Problem-Solving Court Supervision by the Adult Probation Department

Problem-Solving Court Supervision by the Adult Probation Department includes several different program types that target specific behavioral health needs or special populations. The Adult Probation Department participates in all 20 of the Circuit Court’s Problem-Solving Court programs, including drug treatment courts, mental health courts, and veterans’ treatment courts. These programs offer structured approaches to the supervision process and include hands-on involvement from a dedicated team of court personnel and treatment providers. All PSC follow certification standards from the Administrative Office of the Illinois Courts and use best practices and evidence-based practices in their operations.

PSC are considered evidence-based practices by and are one of the most extensively researched programs in the justice system.

Eligibility for Problem Solving Courts

Eligibility for each type of PSC is based on specific criteria that are screened for by the State’s Attorney’s Office after felony charges have been filed. Individuals who have previous convictions for certain violent offenses are ineligible for PSC programming. Probation officers in these programs complete eligibility assessments for individuals flagged by the State’s Attorney’s Office. These assessments may include completion of the department’s risk and needs assessment, a social history review, and an initial drug test. Individuals who are found eligible must plead guilty to be admitted to the program. 

In limited circumstances, the judge may allow an individual to enter the program during the pretrial period without a guilty plea. Individuals who enter a PSC as pretrial defendants are subject to the same eligibility requirements, rules, and regulations as sentenced individuals.

PSC Supervision Strategy

Probation supervision in these programs follows a phased approach, where more intensive oversight from the court and the probation team happens in earlier phases. As individuals progress through their treatment plans they advance to less restrictive phases. When conditions are met, individuals will graduate and transition out of the PSC program. Maintaining compliance and working towards the recommendations set in their individual treatment plan may result in the use of incentives. Non-compliance with the treatment plan or conditions of program may result in a sanction issued by the court.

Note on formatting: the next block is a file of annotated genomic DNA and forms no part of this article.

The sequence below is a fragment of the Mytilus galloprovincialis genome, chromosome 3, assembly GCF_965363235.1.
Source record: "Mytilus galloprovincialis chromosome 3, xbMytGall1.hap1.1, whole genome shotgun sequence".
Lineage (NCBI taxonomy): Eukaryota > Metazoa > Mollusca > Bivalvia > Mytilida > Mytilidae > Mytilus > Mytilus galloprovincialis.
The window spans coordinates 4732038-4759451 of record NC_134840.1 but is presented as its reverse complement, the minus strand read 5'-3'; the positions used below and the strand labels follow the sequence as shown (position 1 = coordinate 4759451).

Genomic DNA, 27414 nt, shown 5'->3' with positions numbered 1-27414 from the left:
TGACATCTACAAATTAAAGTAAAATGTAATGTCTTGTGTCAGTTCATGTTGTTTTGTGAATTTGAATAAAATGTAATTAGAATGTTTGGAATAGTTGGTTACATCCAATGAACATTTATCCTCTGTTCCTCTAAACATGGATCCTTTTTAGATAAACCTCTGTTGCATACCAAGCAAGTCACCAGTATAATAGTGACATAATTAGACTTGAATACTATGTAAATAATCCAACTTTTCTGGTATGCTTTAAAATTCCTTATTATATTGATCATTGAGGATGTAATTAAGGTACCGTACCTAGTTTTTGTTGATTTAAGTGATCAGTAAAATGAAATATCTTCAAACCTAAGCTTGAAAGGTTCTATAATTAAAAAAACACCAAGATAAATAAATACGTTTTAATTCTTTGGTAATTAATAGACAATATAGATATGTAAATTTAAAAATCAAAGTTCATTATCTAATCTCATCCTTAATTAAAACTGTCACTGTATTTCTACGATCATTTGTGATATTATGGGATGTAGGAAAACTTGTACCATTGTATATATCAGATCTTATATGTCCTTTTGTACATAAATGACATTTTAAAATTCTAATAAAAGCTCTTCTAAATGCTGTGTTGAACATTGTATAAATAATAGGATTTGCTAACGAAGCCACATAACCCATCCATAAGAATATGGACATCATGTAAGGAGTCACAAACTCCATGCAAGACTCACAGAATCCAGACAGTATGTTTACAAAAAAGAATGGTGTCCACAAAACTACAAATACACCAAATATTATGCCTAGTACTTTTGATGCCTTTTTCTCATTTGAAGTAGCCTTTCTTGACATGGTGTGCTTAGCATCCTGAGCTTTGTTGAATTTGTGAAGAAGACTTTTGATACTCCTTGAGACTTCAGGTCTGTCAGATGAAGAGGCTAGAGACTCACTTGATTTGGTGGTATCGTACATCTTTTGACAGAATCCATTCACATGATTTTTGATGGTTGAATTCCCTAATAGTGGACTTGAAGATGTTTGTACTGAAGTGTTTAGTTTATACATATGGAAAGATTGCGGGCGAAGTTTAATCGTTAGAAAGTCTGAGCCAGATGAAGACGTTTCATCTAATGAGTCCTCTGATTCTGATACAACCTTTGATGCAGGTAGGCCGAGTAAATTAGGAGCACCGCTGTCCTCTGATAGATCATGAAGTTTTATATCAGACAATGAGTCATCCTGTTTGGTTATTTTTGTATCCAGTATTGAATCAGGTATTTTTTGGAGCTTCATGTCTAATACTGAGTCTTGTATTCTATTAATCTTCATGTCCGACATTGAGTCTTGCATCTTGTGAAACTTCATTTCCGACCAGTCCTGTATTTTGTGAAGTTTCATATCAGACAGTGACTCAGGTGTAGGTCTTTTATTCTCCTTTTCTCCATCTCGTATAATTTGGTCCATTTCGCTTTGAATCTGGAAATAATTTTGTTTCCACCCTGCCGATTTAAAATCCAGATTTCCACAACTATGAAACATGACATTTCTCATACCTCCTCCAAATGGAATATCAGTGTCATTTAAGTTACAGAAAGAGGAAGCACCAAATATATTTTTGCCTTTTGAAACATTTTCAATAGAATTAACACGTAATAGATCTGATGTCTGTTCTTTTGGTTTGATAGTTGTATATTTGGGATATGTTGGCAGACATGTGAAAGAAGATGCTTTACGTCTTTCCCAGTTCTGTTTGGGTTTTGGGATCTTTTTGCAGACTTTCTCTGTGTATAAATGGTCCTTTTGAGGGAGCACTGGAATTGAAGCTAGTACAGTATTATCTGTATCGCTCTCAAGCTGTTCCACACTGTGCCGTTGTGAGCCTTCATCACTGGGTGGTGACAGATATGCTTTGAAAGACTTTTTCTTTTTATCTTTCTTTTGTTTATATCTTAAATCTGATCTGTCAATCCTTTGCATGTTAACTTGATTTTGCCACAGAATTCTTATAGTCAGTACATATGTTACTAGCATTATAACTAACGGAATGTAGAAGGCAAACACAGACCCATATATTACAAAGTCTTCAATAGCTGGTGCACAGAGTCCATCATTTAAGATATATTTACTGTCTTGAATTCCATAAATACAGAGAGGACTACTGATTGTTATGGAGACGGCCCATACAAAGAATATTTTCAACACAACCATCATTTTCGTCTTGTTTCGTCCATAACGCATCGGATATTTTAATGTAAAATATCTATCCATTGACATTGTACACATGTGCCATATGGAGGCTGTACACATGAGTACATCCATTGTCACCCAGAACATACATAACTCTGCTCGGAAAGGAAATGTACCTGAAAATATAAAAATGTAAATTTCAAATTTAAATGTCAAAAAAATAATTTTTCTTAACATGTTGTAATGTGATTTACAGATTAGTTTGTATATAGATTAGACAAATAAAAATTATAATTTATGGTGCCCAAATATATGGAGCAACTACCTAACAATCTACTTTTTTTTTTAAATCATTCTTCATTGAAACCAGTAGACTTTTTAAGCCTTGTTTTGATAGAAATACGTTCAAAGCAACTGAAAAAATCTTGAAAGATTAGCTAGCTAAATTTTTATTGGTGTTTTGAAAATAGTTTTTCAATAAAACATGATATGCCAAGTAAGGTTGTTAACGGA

Successful completion of the term of probation may allow the conviction to be vacated and the case to be expunged.

    Problem Solving Court Conditions

    Conditions of PSC supervision include:

    • Completing substance use treatment, including residential and outpatient
    • Regular drug testing, scheduled and random
    • Regular reporting to a probation officer
    • Regular appearance in court for status hearings
    • Completing community service
    • Attending self-help or support group meetings (e.g., AA, NA)

    Supports for PSC Clients

    Supports available for PSC clients include:

    • Access to subsidized behavioral health treatment
    • A clinical case manager to coordinate treatment
    • Continuation of Veteran’s Assistance benefits, if eligible